Re: css draft specification
Bert Bos once wrote...
> |Comments welcome.
> | http://www.w3.org/hypertext/WWW/Style/css/draft.html
> | http://www.w3.org/hypertext/WWW/Arena/0.97.html
I think the KISS rule should apply to the first style sheet specification.
Keep it very basic, very simple, and it is more likely to be implemented.
A lot of this seems too complex *for now*. An example of what I
> ** Links
> Setting per-element link properties can also be done with
> context-dependent addressing. If a link in a P should look differently
> from a link in an H1, one can use a syntax like:
> *P*A: text.color = #00F # A inside P
> *H1*A: text.color = (1.0, 0.0, 0.0) # A inside H1
This can be done more simply with classes:
a.paragraph: font.color = #00F
a.level1: font.color = #F00
<h1>This is a <a href="next.html" class=level1>link</a> inside a level
This is a <a href="next.html" class=paragraph>link</a> inside a
This is another <a href="next.html" class=paragraph>link</a> in a
All the UA has to know is the class of the element, in order to match it
up with a style. In Bert's example, the UA would have to infer a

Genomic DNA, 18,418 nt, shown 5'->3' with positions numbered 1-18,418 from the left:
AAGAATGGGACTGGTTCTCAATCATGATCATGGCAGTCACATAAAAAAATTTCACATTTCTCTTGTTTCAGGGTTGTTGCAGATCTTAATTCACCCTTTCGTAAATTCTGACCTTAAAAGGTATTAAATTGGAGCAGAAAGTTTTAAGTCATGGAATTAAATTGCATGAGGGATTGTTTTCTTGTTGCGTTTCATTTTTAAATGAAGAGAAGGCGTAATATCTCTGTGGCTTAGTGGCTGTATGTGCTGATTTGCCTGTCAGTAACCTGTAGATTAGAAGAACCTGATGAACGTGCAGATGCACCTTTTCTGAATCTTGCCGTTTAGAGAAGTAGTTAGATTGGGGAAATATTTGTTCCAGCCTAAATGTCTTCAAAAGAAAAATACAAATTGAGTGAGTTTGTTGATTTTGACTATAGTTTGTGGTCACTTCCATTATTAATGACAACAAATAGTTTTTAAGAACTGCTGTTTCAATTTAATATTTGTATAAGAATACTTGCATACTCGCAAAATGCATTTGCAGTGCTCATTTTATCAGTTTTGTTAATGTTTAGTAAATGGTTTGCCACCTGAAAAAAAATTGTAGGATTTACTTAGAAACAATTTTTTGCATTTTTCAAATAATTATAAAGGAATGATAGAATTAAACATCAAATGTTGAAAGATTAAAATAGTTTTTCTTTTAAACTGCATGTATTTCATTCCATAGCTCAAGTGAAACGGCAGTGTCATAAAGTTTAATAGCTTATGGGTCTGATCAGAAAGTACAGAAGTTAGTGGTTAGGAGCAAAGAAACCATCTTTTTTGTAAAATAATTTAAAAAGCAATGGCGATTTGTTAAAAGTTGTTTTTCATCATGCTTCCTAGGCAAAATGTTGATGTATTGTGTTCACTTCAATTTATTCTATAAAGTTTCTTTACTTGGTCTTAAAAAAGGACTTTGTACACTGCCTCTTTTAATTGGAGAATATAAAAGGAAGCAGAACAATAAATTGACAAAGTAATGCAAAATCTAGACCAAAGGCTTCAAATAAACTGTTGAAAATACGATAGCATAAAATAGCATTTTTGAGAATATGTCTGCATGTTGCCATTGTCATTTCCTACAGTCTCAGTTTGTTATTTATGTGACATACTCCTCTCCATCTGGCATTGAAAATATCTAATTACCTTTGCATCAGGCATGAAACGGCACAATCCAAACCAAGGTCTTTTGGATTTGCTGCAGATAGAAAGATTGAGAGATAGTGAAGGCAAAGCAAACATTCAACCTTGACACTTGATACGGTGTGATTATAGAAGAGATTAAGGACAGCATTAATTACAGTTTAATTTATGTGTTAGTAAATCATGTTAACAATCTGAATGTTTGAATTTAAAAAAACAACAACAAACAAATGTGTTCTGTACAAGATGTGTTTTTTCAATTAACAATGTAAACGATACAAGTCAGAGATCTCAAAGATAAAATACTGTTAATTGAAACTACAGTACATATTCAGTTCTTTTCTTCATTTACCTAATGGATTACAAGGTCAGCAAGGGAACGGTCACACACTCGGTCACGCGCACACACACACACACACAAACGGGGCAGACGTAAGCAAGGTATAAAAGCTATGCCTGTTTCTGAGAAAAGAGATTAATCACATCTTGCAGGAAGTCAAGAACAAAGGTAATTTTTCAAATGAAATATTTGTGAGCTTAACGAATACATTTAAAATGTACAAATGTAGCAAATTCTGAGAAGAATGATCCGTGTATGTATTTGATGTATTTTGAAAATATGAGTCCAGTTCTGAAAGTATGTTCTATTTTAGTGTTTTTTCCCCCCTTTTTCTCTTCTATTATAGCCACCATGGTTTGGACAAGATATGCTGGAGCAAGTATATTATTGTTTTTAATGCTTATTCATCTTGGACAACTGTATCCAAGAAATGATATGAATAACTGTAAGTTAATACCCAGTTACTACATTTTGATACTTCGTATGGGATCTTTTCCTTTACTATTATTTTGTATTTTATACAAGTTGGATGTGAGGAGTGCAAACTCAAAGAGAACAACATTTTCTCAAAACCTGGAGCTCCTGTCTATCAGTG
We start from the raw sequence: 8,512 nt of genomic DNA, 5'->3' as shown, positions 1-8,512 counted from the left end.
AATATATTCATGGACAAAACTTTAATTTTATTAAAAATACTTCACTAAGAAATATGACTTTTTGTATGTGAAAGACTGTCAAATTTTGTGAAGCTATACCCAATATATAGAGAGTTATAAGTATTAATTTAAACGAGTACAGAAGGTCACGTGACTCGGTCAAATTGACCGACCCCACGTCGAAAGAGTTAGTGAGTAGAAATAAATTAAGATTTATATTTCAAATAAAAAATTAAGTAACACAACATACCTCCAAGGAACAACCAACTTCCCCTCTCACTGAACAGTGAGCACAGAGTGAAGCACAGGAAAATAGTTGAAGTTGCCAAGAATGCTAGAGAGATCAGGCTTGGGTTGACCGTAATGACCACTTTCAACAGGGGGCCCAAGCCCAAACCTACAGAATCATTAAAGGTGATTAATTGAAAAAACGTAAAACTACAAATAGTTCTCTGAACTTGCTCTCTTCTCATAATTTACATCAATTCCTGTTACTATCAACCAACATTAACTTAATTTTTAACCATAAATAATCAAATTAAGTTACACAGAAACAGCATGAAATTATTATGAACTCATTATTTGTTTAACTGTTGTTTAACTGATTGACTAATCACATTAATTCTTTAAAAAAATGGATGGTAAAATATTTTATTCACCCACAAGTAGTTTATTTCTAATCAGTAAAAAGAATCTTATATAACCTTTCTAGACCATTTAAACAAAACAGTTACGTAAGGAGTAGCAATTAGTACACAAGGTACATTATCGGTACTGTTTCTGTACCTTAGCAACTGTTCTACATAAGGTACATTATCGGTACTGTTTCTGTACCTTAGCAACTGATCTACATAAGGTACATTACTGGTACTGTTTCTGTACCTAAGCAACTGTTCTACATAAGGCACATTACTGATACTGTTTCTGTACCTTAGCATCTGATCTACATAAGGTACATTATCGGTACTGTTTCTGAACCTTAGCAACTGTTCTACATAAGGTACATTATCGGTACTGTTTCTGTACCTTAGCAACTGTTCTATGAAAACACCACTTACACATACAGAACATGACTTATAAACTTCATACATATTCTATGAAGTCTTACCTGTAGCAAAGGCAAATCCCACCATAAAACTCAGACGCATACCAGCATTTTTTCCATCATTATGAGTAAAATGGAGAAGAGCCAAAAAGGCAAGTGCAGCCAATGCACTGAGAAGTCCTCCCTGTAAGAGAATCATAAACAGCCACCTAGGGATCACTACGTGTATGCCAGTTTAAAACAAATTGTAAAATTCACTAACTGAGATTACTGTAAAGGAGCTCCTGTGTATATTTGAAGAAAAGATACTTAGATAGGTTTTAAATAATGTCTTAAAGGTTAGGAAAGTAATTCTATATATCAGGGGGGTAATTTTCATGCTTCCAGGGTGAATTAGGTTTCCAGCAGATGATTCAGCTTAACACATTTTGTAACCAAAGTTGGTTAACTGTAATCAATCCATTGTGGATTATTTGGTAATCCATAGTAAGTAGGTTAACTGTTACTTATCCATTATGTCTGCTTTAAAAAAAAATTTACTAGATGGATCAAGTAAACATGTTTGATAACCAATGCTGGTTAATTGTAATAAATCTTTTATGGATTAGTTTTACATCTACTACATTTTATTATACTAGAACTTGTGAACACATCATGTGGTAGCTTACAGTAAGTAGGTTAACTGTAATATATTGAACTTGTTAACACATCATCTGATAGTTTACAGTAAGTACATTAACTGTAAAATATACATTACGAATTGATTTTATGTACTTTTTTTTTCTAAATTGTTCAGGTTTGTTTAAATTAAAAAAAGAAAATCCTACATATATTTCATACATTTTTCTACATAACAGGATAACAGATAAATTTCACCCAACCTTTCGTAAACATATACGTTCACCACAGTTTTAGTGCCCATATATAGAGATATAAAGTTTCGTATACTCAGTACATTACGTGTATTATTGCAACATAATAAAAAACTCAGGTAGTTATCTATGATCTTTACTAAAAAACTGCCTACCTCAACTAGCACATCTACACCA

paragraph break at the <h1> for the first link to be matched with the
link-in-a-paragraph style, and also for all the other elements that imply
a paragraph break (<hr>, <h1-6>, <address>, etc). That makes the UA code
more complex, which will stall implementation, IMO.
Authors may try and abuse classes to assert a particular style, I know.
Perhaps my example is an abuse of classes. But I think this risk needs to
be weighed against the ease of implementing style sheets in the UAs. I am
assuming we all would like for the proposed CSS to become widely
implemented, right? :) For a first crack, then, the specification ought
to be fairly simple. Enhancements and refinements can come later. The
trick, then, is to define a style sheet specification that is simple, yet
open to extension in the future.
I realize you have all been working hard to refine these mechanisms for
many months, and I hope that as a newcomer, I haven't inadvertently
stepped on someone's toes. I'd just like to see something of these ideas
implemented soon in a widely used UA, before the world is owned by
Netscape, and HTML becomes more cluttered with PostScript-isms.
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